For something that most of us require every single day of our lives, it seems unfair that coffee should require a fairly complex chemical extraction process. Temperature, particle size, and extraction time are the main variables one has to keep in mind when brewing the stuff and—yes—changing these variables will affect the flavour.
If, for example, your coffee is sour, your initial reaction may be to blame the beans, but there are two other parameters you may want to try adjusting first. Our own Alice Bradley was having such an issue with some coffee she received from Atlas Coffee Club, so she reached out to the company to see what was up with that.
The company explained over email that sourness could a result of two things: not brewing it long enough and too fine a grind:
If that coffee was a little sour when you tried to enjoy it straight, it may have been under extracted. When you don’t brew coffee long enough or the grounds are too large, this can easily occur. A quick fix for this is brewing your coffee for a little longer or adjusting your grind size to be a little finer.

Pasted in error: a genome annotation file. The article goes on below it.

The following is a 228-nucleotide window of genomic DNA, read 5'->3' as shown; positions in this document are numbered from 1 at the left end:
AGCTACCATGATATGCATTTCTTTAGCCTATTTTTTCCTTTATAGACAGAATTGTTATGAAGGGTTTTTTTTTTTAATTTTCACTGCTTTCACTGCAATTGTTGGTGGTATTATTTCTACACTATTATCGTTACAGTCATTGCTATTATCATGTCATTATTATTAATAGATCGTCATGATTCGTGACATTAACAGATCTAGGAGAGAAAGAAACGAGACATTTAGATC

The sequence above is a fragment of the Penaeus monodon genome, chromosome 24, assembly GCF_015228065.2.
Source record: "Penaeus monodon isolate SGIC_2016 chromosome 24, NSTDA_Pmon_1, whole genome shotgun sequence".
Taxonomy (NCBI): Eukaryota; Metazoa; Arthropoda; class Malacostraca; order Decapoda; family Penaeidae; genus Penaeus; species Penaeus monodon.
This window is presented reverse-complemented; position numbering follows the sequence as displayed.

If you have a drip coffee maker, extraction time isn’t something you can control, so try grinding it finer and see if that fixes the issue. If you use something like a French press, try letting the grounds hang out a while longer before straining them. If that doesn’t work, then maybe get new beans. Not everyone likes the same beans.